Actually, given an inexpensive registered die cutter, a DIY hollow book could end up dual use. Buy a book, cut out the text with a die. Feed the text portion into a sheet feed scanner, and keep the binding margins as a hollow book. (To hide the CD of the scan perhaps.

False DataOctober 23, 2007 11:03 PM

@Nemo: Put something interesting but ultimately innocuous in the book's hollow. Embed the important stuff, like a stego key, in the remaining pages.

smokOctober 24, 2007 2:26 AM

I made my own out of a communist Philosophical Vocabulary (in Slovakia)

good use for it ;]

FoxyshadisOctober 24, 2007 2:33 AM

@monopole
I've seen exactly that done with a thin book and Sony's ebook reader. To give it that authentic book-y feel, I suppose. The cover was flat grey since it was a DIY project, but it could probably be anything.

PaeniteoOctober 24, 2007 3:16 AM

Bruce, didn't you have an interview with a "professional" (former?) burglar on your blog quite some time ago?

IIRC the core of his statements was that these things are quite useless because burglars know that books can be hidespots (analogous for many other "common" hiding places).

FredDurkinOctober 24, 2007 9:28 AM

Doesn't anybody read Rex Stout any more? When searching an apartment for a document, between the pages of books was always the first hiding place that Archie Goodwin and Saul Panzer looked in. Worst hiding place imaginable.

q and not uOctober 24, 2007 10:14 AM

The place I live in was searched several times by police, mostly for documents (political stuff). The looked at any and every loose A4 piece of paper, but didn't flip through all the books, or files.
But then again, those were searches because of reltivley minor things, and only took about 2 hours (with 3 or 4 policeofficers actively searching)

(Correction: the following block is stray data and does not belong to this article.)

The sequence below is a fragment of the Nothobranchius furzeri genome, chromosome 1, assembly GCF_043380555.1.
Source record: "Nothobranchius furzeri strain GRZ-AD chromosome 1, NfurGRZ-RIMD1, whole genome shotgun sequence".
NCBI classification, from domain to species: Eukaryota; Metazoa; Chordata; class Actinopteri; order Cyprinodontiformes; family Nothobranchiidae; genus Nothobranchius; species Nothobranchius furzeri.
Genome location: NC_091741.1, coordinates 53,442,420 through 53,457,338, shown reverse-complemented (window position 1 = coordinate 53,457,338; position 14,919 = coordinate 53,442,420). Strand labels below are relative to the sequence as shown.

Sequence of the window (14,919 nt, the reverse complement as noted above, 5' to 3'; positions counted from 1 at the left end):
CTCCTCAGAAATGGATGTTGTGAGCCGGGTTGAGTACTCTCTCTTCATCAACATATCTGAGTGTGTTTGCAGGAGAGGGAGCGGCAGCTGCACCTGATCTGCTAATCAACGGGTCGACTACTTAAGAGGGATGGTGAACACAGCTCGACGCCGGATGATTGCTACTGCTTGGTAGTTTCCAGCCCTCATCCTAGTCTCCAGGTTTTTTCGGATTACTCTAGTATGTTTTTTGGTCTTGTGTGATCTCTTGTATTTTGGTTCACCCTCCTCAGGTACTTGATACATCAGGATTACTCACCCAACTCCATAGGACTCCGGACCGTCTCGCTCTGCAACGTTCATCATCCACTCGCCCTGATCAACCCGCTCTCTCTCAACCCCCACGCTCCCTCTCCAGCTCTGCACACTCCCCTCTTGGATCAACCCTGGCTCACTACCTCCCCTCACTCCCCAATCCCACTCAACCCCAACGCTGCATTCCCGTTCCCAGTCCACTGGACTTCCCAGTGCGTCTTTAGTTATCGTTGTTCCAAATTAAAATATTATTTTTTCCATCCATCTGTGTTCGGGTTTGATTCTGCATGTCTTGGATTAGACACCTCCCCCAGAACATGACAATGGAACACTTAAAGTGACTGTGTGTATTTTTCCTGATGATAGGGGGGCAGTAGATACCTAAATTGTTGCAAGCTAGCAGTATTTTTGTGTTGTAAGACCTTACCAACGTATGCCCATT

But still, a hiding place like this could work for some stuff - the sketch*book* of a street artist probably not one of them.

SparkyOctober 24, 2007 11:00 AM

@FredDurkin: unless, of course, the document in the book is an authentic looking fake, which would probably cause them the think they found it and stop looking.

ShadOctober 24, 2007 2:30 PM

False Data: For small data objects, it is more elegant to write the key to a small piece of paper glued later into the book's spine.

For higher effectivity, paper can be replaced with an EEPROM chip, or a concealed USB disk. Or a flashROM chip; these things can be astonishingly small, though they need an external circuitry to access. (Can be done via parallel port, or with a microcontroller.) For small amounts of data, even a read/write RFID tag can be used.

Using this kind of modification, the book can stay visually intact, leaving the adversary no wiser.

Neil in ChicagoOctober 24, 2007 7:30 PM

Serendipity still rules.
It seems that among the many franchised juvenile characters with serieses (Hardy boys, Nancy Drew, &c., &c.) there was once a "Mary Jane". Years ago I stumbled across "Mary Jane: Her Book" for a quarter in a cheesy resale store. It has graced my bookshelf, hollowed out, since. Later I also lucked onto "Mary Jane: Her Trip."

recyclerzOctober 25, 2007 11:14 PM

I am an employee at Secret Storage Books and just want to say that we 'create' great items from books which would likely end up in landfills.

I also think it is a great way to save a favorite book and have it be more useful. The uses for our book boxes is limited only to what you can dream up.

It is a great item for hiding remotes from husbands and teenage sons.

HollowmanNovember 4, 2007 6:38 PM

This site features books made by hand. Not with a router or stamp. They are not free, but what is? The 4 books glued together looks wicked cool. You could hide a severed head in it.